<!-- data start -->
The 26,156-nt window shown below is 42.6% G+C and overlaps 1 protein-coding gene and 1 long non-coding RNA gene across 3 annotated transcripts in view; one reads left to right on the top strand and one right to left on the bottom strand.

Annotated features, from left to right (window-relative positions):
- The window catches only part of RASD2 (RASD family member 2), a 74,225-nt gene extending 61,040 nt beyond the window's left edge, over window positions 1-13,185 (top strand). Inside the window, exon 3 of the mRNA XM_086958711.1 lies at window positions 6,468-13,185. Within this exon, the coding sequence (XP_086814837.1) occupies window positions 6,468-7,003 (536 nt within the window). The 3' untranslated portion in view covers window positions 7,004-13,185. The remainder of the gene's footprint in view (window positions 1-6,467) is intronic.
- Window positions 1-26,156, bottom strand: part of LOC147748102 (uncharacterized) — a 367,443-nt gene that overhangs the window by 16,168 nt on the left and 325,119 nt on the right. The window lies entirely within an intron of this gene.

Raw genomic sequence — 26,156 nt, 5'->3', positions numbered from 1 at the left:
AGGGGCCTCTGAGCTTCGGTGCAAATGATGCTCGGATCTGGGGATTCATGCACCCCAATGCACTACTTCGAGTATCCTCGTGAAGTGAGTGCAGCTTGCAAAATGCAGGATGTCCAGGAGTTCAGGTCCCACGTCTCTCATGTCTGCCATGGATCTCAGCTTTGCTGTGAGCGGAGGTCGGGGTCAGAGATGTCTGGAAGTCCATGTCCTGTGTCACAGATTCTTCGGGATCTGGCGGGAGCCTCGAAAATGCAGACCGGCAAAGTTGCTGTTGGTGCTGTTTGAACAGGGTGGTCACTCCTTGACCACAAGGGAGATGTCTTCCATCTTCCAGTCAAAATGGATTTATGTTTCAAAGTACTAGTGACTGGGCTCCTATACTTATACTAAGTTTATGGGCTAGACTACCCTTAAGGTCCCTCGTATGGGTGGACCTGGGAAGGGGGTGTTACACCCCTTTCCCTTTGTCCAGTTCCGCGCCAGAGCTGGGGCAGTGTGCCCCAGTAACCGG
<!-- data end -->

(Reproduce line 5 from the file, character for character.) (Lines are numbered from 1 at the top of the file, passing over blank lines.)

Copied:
Raw genomic sequence — 26,156 nt, 5'->3', positions numbered from 1 at the left: